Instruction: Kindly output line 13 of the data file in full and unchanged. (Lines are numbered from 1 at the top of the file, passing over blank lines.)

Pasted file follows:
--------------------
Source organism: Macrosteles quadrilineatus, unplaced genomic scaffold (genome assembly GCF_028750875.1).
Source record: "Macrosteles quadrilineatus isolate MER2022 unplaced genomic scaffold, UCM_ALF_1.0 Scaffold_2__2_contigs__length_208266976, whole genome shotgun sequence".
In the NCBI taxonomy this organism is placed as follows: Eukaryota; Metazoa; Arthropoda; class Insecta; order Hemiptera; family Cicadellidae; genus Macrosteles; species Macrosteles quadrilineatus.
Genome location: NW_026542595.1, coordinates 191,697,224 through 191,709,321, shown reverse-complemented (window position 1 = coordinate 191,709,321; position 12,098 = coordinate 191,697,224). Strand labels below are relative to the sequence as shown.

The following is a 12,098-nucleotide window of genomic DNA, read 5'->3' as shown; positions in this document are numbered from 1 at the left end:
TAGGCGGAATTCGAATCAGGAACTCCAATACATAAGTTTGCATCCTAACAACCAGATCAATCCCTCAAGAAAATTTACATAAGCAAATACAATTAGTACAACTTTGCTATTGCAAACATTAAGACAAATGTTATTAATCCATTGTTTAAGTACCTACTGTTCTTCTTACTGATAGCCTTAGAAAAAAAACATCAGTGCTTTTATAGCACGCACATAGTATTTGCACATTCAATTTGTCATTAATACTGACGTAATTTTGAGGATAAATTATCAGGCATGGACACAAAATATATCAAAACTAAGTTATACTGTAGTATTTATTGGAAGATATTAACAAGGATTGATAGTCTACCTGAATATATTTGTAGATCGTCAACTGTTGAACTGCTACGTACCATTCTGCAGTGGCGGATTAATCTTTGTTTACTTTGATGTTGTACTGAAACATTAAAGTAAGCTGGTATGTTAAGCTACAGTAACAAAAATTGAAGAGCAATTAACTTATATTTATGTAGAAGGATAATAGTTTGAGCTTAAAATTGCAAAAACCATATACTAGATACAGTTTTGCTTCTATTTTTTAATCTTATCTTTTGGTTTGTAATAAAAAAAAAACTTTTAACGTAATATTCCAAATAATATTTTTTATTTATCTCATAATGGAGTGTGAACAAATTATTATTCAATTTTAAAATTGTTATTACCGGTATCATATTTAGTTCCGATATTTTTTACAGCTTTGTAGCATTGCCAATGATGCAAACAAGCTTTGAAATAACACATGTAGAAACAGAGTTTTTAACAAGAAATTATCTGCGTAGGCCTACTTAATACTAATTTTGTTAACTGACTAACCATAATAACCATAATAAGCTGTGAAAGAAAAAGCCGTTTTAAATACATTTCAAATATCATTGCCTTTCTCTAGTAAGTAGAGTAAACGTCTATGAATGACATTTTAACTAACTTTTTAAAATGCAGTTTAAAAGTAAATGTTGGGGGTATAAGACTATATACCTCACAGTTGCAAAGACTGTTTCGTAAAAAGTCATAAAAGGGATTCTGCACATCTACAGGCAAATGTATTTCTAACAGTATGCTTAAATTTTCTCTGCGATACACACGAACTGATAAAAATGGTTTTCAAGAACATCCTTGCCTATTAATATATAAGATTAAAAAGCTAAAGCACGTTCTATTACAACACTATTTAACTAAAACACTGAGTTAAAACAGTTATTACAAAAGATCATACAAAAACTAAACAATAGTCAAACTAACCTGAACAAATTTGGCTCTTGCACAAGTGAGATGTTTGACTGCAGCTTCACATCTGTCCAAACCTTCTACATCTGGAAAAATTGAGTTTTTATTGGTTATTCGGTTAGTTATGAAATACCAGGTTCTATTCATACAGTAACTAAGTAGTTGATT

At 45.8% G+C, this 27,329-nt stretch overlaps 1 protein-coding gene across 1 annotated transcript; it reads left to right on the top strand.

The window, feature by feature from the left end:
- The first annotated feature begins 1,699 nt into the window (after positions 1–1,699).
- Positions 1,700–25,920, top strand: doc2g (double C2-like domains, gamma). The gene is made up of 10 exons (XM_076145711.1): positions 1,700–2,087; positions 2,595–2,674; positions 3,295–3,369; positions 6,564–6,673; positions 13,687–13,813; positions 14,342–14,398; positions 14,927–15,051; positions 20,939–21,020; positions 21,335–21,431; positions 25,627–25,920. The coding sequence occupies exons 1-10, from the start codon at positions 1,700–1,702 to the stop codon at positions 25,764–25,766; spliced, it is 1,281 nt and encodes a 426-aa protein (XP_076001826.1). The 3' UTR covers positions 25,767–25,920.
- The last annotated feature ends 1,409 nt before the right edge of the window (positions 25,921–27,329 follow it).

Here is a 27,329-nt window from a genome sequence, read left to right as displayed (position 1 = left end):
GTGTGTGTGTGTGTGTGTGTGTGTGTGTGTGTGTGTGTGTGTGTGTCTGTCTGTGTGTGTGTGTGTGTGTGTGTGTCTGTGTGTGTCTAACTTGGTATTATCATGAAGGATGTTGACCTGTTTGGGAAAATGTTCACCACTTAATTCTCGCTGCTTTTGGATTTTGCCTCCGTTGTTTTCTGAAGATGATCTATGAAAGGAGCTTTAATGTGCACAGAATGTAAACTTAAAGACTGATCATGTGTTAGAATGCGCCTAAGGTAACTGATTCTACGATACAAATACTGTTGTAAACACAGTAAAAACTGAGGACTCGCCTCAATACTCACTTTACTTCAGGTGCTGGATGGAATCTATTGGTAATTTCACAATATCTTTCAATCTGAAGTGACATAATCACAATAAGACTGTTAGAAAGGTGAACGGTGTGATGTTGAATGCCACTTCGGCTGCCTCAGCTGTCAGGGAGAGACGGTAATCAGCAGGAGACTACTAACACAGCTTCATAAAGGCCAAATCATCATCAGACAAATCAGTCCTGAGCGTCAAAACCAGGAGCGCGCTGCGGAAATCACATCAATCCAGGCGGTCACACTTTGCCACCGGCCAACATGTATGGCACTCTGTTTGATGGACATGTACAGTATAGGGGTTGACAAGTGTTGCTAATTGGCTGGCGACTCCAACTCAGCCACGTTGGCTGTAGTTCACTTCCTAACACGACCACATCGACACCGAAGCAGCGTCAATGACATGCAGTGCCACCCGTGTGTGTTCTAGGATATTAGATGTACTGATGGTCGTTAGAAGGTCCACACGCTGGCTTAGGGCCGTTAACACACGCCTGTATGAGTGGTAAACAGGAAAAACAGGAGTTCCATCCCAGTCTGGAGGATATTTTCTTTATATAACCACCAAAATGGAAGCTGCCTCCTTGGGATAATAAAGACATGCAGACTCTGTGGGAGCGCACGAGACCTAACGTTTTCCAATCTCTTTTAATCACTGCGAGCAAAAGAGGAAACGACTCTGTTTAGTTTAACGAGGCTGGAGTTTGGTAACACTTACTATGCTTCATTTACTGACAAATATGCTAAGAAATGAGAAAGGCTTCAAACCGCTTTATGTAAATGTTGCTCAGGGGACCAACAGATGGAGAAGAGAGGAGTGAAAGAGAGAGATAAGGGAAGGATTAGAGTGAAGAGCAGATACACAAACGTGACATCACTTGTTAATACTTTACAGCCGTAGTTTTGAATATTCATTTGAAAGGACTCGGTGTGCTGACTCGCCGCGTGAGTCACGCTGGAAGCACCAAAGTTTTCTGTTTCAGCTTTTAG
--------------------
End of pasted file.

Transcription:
GTGTGTGTGTGTGTGTGTGTGTGTGTGTGTGTGTGTGTGTGTGTGTCTGTCTGTGTGTGTGTGTGTGTGTGTGTGTCTGTGTGTGTCTAACTTGGTATTATCATGAAGGATGTTGACCTGTTTGGGAAAATGTTCACCACTTAATTCTCGCTGCTTTTGGATTTTGCCTCCGTTGTTTTCTGAAGATGATCTATGAAAGGAGCTTTAATGTGCACAGAATGTAAACTTAAAGACTGATCATGTGTTAGAATGCGCCTAAGGTAACTGATTCTACGATACAAATACTGTTGTAAACACAGTAAAAACTGAGGACTCGCCTCAATACTCACTTTACTTCAGGTGCTGGATGGAATCTATTGGTAATTTCACAATATCTTTCAATCTGAAGTGACATAATCACAATAAGACTGTTAGAAAGGTGAACGGTGTGATGTTGAATGCCACTTCGGCTGCCTCAGCTGTCAGGGAGAGACGGTAATCAGCAGGAGACTACTAACACAGCTTCATAAAGGCCAAATCATCATCAGACAAATCAGTCCTGAGCGTCAAAACCAGGAGCGCGCTGCGGAAATCACATCAATCCAGGCGGTCACACTTTGCCACCGGCCAACATGTATGGCACTCTGTTTGATGGACATGTACAGTATAGGGGTTGACAAGTGTTGCTAATTGGCTGGCGACTCCAACTCAGCCACGTTGGCTGTAGTTCACTTCCTAACACGACCACATCGACACCGAAGCAGCGTCAATGACATGCAGTGCCACCCGTGTGTGTTCTAGGATATTAGATGTACTGATGGTCGTTAGAAGGTCCACACGCTGGCTTAGGGCCGTTAACACACGCCTGTATGAGTGGTAAACAGGAAAAACAGGAGTTCCATCCCAGTCTGGAGGATATTTTCTTTATATAACCACCAAAATGGAAGCTGCCTCCTTGGGATAATAAAGACATGCAGACTCTGTGGGAGCGCACGAGACCTAACGTTTTCCAATCTCTTTTAATCACTGCGAGCAAAAGAGGAAACGACTCTGTTTAGTTTAACGAGGCTGGAGTTTGGTAACACTTACTATGCTTCATTTACTGACAAATATGCTAAGAAATGAGAAAGGCTTCAAACCGCTTTATGTAAATGTTGCTCAGGGGACCAACAGATGGAGAAGAGAGGAGTGAAAGAGAGAGATAAGGGAAGGATTAGAGTGAAGAGCAGATACACAAACGTGACATCACTTGTTAATACTTTACAGCCGTAGTTTTGAATATTCATTTGAAAGGACTCGGTGTGCTGACTCGCCGCGTGAGTCACGCTGGAAGCACCAAAGTTTTCTGTTTCAGCTTTTAG